Ha, a lot! I ate more than my share of sand, got in way over my head in big surf, injured myself, and became so frustrated I swore I’d never go back in the ocean again lots of times. Somehow it kept luring me back. As for Tallulah’s other troubles, fortunately I avoided getting into the same mess--although I probably tried to pose as a much better surfer than I was.
Q: You worked on a TV Program Beyond the Break, and more recently George Clooney’s latest movie, The Descendants, with Shailene Woodley, star of The Secret Life of the American Teenager. How is the movie and TV experience different to the author experience?
Working on a TV set is exciting; it’s so full of energy. There are lots of people, we all have our own specific jobs, and we’re all working together to make the story come to life. Writing is a solitary experience, but the fun part is being in charge of all of those pieces, from ‘the set’ to ‘the actors’ and everything in between. You get to move them all around, and try to make it all work.
Q: The mean girls at school create a big problem for Tallulah. Do you think she handles herself well? What other avenues should she have taken?
They really did! Tallulah has her struggles, but what I liked most about her character was that she kept a sense of humor throughout. That's important, I think, because it helps keep things in perspective. I believe when we make mistakes, it gives us a chance to figure out how to do things better. On the other hand, I think some situations involving bullying can be helped by confiding in a school counselor or a parent. If things turn seriously bad, we need to find someone to tell, and make them listen!
Another avenue she could have taken would be to walk away from the girls completely and instead get involved in yearbook, drama, sports, or the school newspaper. Those are all great ways to make new friends.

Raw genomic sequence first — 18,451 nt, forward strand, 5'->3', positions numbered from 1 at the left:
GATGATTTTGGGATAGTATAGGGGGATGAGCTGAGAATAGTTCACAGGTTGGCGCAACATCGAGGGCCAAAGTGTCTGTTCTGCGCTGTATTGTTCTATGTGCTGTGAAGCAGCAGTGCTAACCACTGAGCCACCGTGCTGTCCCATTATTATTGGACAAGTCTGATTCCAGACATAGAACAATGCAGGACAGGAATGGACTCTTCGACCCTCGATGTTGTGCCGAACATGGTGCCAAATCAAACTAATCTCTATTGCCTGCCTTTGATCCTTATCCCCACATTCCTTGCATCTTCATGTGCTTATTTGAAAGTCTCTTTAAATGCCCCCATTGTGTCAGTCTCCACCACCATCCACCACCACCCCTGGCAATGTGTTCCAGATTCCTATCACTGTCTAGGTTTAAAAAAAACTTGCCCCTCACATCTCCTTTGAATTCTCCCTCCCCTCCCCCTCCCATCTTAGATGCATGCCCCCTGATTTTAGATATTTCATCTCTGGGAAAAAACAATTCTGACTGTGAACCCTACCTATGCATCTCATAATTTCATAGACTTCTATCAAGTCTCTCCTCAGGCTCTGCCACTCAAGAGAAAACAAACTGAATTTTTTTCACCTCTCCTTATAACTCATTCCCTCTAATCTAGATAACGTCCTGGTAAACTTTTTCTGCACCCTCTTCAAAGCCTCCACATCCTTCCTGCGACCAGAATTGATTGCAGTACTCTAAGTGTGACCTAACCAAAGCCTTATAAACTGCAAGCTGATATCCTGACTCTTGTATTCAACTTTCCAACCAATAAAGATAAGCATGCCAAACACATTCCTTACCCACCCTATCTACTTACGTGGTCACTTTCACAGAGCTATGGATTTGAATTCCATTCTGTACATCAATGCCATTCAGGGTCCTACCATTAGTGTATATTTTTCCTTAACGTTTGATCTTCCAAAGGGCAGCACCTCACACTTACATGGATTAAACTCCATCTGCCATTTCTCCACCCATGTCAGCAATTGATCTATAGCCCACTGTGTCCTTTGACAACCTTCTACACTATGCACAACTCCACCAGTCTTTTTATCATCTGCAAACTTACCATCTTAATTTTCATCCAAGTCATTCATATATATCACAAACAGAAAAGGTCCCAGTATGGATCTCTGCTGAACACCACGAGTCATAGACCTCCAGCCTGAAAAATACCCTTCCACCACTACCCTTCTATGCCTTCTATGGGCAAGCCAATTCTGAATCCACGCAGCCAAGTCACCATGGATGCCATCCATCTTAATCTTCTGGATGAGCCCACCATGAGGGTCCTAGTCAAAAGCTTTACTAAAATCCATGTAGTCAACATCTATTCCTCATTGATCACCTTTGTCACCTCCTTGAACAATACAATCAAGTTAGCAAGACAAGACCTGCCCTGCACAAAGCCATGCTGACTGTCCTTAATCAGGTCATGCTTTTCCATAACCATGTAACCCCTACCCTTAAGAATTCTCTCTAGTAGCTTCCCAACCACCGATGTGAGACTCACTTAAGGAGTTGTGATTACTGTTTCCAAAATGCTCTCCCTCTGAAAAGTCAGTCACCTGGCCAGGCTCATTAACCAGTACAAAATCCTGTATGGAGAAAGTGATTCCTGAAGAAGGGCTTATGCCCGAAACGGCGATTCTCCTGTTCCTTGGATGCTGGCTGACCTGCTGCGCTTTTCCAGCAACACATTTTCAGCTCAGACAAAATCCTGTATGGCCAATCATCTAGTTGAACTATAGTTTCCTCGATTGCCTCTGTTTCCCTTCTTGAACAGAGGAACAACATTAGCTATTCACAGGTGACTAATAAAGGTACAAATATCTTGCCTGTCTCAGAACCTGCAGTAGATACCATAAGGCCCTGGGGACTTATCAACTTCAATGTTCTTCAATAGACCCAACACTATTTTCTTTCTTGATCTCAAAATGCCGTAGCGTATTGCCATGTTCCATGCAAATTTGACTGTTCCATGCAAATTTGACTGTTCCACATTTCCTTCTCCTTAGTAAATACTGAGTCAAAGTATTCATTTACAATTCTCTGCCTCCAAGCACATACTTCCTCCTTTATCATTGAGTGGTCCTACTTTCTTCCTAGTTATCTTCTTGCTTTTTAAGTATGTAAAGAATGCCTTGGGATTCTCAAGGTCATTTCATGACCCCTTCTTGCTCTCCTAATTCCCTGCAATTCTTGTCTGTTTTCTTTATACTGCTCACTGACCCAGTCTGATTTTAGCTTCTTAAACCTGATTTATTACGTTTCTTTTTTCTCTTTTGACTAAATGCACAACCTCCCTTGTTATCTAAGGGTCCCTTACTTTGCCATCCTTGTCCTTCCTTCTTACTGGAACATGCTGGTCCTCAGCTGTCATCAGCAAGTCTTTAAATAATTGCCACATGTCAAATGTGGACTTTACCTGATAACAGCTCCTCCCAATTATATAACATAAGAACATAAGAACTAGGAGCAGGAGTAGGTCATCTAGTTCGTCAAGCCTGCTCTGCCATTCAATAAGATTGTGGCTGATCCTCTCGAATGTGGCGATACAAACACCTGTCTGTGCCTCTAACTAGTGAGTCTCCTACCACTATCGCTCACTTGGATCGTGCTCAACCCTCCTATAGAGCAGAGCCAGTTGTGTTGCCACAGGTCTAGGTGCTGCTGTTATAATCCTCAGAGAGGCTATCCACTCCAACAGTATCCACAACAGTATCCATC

Q: Do you see yourself in any of your characters? Were you the Katie or Tallulah growing up?
That's an interesting question. I think I was a little of both. I identify a lot with Katie--I wore thick glasses (now corrected with laser surgery, what a miraculous procedure), and I never quite fit in at school. I tended to do my own thing. On the other hand, I've always loved fashion, and I identify with Tallulah's sense of humor!
Q: Is it tough to be a young girl starting out in front of the veteran surfers? How competitive is surfing?
I'd never want to turn anyone off from surfing, because it's such a great sport! Yet surfing is competitive simply because of the nature of the ocean. There are a limited number of waves, and an unlimited number of people who want to ride them. Imagine going to a water park with three big slides and three hundred visitors--with no regulated lines, it would be a complete-free-for-all to see who would get on first. That’s what it’s like in the ocean. A hierarchy tends to form, with surfers who’ve surfed the spot most at the top, newcomers in the middle, and beginners at the very bottom. Whether male or female, any newcomer has to fight for waves.
Q: Do you think people reading Poser will finish the book desperate to learn surfing, or so terrified of Tallulah's experiences they'll never touch a board?
I don't know! I hope I've been able to show some of the wonderful things about surfing! It's true, it's a dangerous sport, but I hope some people might be inspired to get in the water. A surf lesson is a good way to start.
Q: You live in Honolulu. Is that the best place to be writing books?
It’s awesome. The people are great and I love the weather because I find some of my best thinking happens outside--either in the ocean, walking, or riding my bike. It’s definitely an inspiring place to be.